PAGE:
What is Parasite?

A review of the award-winning film

The cast of Parasite stands for a photo op at a press event. From left to right: Choi Woo-shik, Cho Yeo-jeong, Lee Jung-eun, Park So-dam, Lee Sun-kyun and Song Kang-ho.

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The cast of Parasite stands for a photo op at a press event. From left to right: Choi Woo-shik, Cho Yeo-jeong, Lee Jung-eun, Park So-dam, Lee Sun-kyun and Song Kang-ho.

Reese Vickers, Staffer

In South Korea, names are presented surname-first. As a result, Director Bong Joon Ho will be referred to by his last name, Bong, along with actors involved.

This past Sunday, visionary director Bong Joon Ho unexpectedly swept the 92nd Annual Academy Awards, winning four separate Oscars for his 2019 film “Parasite.” Winning Best Original Screenplay, Best Foreign Language Film, Best Director, and Best Picture, Bong proved to be a dark horse for an American audience that had mostly not heard of his film.

So what is “Parasite”? The picture tells the story of the Kims, a lower-class family in South Korea, scamming their way into working four separate jobs under the über-rich Parks. While that plot may seem simple, there are so many twists and turns and genre changes in this almost two and a half hour ride, it seems like a poor description of the actual film.

Traversing comedy, drama, thriller, and even horror, “Parasite,” especially in the last 20 minutes, left me with my mouth agape in shock, unable to peel my eyes away from the screen. The various plot twists keep you continually engaged, wondering, “How could this movie get any crazier?” But, even if you think it can’t, it always does.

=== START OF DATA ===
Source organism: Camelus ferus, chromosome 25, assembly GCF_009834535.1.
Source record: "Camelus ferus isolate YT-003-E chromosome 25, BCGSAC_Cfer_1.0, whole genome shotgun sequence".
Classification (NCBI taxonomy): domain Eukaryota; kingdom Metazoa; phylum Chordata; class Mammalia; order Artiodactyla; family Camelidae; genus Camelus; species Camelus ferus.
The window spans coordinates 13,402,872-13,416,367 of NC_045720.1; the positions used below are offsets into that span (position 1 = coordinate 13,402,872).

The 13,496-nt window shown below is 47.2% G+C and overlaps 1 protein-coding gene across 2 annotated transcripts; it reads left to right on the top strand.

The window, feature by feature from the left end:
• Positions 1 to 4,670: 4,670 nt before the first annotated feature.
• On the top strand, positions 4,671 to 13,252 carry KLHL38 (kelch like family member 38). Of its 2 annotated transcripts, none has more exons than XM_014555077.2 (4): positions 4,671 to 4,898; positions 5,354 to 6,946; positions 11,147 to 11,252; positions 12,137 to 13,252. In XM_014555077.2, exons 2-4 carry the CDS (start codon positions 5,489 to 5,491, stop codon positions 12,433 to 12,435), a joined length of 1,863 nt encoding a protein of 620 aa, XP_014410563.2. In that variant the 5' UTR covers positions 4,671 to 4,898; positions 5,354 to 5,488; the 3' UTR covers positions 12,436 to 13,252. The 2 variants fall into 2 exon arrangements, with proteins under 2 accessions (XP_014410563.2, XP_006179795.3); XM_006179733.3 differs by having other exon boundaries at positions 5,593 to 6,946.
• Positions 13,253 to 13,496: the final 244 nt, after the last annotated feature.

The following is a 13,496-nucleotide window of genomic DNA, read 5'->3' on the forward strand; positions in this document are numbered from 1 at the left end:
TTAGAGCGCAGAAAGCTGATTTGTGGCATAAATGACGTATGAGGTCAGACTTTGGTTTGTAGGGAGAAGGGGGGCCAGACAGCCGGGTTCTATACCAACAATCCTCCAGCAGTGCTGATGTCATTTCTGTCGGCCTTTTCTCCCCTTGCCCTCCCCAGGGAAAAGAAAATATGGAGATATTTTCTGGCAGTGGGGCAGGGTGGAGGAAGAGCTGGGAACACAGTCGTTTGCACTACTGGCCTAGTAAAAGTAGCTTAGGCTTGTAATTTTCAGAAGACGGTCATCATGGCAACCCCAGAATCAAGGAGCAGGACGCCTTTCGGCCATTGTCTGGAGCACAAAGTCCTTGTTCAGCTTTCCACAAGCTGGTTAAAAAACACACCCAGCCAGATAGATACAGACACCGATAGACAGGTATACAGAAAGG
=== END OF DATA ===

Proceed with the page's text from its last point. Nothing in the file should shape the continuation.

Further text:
Song Kang-ho, Park So-dam , and Jo Yeo-jeong steal the show as Kim Ki-taek and Kim Ki-jung , father and daughter, and Park Yeon-kyo , the matriarch of the upper class family of four. Park is particularly outstanding, playing Ki-jung, or “Jessica,” who masquerades as an art therapist for the family’s wild son. Her iconic scene, “Jessica, only child, Illinois, Chicago,” is seen in the movie’s trailer and has been stuck in my head for weeks. Park plays her character with such charisma and intelligence that you can’t help but take a liking to her, making her many viewers’ favorite out of the Kims. Her fictional father, Song Kang-ho, who is a frequent collaborator with director Bong, acts with such versatility and vigor, it’s surprising he wasn’t also nominated for Best Actor. Finally, is Jo Yeo-jeong, playing the “simple” rich mother Park Yeon-kyo. Jo is also featured heavily in promotions for “Parasite”, and with good reason. Her performance as a gullible, ditzy woman is surprisingly well done, even making her likable at some points.

A point of discussion is the meaning of the film; Who is the parasite? The obvious, simple answer is that it’s the Kims, infesting the Parks’ homes and feeding off of them, but looking deeper, the idea switches to the Parks. As the elite, they manipulate and use lower class citizens that work for them without a second thought, only worried about themselves, feeding off the hard work of others. But, a second-act twist throws a wrench into the entire discussion, making viewers question who the actual parasite is.

Engaging, amusing, and thought-provoking are among  the many compliments I could give it, “Parasite” is one of my favorite movies ever, and definitely one of the best movies of the decade, deserving every award it has won, especially being the first international film in history to win Best Picture. I recommend everyone to watch it, as long as you can get over what director Bong calls the “one-inch hurdle of subtitles.”